United States v. Rehwald, 44 F.2d 663 (S.D. Cal. 1930)

US District Court for the Southern District of California - 44 F.2d 663 (S.D. Cal. 1930)
November 7, 1930

44 F.2d 663 (1930)

REHWALD et al.

District Court, S. D. California.

November 7, 1930.

Samuel W. McNabb, U. S. Atty., and Harry Graham Balter, Asst. U. S. Atty., both of Los Angeles, Cal.

Ralph F. Graham and Russell Graham, both of Los Angeles, Cal., for defendants.

HAZEL, District Judge.[1]

The joint accusation against the defendants arises under the Act of March 3, 1927, c. 209, § 1 (7 USCA § 491), which, in so far as material here, provides as follows: "After June 30th, 1927, any person, firm, association, or corporation, receiving any fruits, vegetables, melons, dairy, or poultry products or any perishable farm products of any kind or character * * * in interstate commerce, or in the District of Columbia, for or on behalf of another, who * * * shall knowingly and with intent to defraud fail truly and correctly to account therefor shall be guilty of a misdemeanor and * * * shall be punished. * * *"

The stipulation of facts submitted to the court substantially states that defendants received in interstate commerce from the shipper a consignment of cantaloupes from Yuma, Ariz., which were sold by the defendants at San Bernardino, Cal., in June and July, 1927, and that, after deducting the necessary expenses, the net proceeds from the sale or sales amounted to $593.67. Defendants did not forward a statement of the account or receipt of the shipment and sales until October, 1927, when "an account of receipt and sales was rendered" and accompanied by the statement that defendants had had business difficulties with their creditors, and therefore had delayed accounting "hoping to be able to send with it money due the shipper." They did not, however, send the net proceeds realized on sales, and the question presented on this motion to dismiss the information is whether the words "account therefor" contained in the statute, properly interpreted, include payment, or whether it was restricted simply to a recital or reckoning of the transaction.

I have considered the arguments pro and con and reached the conclusion that Congress used the phrase "account therefor" in a sense broad enough to include payment and settlement of the account. The act in question specifies several offenses, among them making a false report or statement with intent to defraud concerning the handling, condition, and quality of the produce, or, with like intent, failing truly and correctly to account therefor. Such phrasing, in my opinion, implies the omission to account therefor by payment. It is inconceivable that Congress merely intended to legislate against forwarding a false statement to the shipper to enable the latter to pursue a civil remedy for the recovery of the amount, and I deem it more logical that Congress designed to protect shippers of products in interstate commerce from misappropriation by their agents and to compel a true accounting of the transactions and remission of the proceeds of sale. That such was its object and purpose is fairly disclosed by the statement of the author of the bill before the House Committee on Agriculture, wherein he was asked whether the words, "shall truly and rightly account therefor," included payment, and he answered that they did. (See report of the Senate Committee in relation to the inclusion in the bill of the words "knowingly" and "with intent to defraud".) That such statements may be considered in construing the act cannot seriously be disputed. Cassarello v. U. S. (D. C.) 271 F. 486. See also U. S. v. Bhagat Singh Thind, 261 U.S. 204, 43 S. Ct. 338, 67 L. Ed. 616. The term "account for" has been in various state adjudications interpreted to mean paying over the money to the person entitled thereto. See State v. Williams, 77 Mo. 463; Cushman v. Richards, 100 Mass. 232. And in Thomas v. Mahan, 4 Me. (4 Greenl.) 513, the court said: "The expression `holden to *664 account for,' means, not merely to `render an account of,' but, `to be responsible for;' it stands in opposition to the right of appropriation to one's own use and benefit. In common cases of principal and agent, the expression would be as well satisfied by an honest return of that part of the principal's goods which the agent could not sell as by a payment of their proceeds in case he had sold them. Such is the common understanding of language thus used." Inasmuch as defendants were simply agents for selling the merchandise for the shipper, the quotation in the last case cited is believed to have direct application. Judge Groner in an unreported decision has also ruled that the act in question, including the words "account for," clearly contemplates payment.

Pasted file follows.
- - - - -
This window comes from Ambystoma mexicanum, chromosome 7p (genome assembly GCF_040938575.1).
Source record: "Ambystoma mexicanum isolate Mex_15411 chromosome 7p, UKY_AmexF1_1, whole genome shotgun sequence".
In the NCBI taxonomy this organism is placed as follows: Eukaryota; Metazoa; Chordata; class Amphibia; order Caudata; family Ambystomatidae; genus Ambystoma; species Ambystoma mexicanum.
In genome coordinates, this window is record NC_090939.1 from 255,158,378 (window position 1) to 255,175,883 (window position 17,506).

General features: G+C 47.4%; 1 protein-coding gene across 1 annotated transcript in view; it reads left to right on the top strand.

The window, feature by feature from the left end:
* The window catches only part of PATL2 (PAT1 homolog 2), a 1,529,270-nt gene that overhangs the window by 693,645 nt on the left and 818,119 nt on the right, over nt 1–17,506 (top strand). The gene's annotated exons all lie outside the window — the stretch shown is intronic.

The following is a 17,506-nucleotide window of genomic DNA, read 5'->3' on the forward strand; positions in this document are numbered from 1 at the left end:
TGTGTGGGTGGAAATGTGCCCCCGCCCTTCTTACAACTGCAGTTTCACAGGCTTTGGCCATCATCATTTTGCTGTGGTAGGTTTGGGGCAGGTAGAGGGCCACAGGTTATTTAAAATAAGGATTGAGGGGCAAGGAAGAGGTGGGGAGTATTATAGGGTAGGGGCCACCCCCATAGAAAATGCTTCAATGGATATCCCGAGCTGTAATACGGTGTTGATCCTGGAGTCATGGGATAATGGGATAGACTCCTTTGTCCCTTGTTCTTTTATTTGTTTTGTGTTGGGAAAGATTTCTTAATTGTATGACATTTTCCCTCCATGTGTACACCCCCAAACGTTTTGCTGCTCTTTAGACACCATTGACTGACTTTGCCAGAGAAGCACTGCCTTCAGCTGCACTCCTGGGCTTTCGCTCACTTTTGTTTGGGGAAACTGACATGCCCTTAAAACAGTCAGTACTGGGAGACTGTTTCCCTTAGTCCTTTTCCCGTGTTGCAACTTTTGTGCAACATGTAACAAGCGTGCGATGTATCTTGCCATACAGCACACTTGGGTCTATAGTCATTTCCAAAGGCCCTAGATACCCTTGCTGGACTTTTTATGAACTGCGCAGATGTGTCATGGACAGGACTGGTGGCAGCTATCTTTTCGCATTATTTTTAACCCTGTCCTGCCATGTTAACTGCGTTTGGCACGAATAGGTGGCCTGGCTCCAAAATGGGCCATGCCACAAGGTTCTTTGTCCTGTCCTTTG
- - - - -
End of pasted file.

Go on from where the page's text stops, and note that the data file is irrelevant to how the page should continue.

The defendants are therefore guilty of violation of the statute here considered, and should be brought before the court for punishment. So ordered.


[1] Designated.

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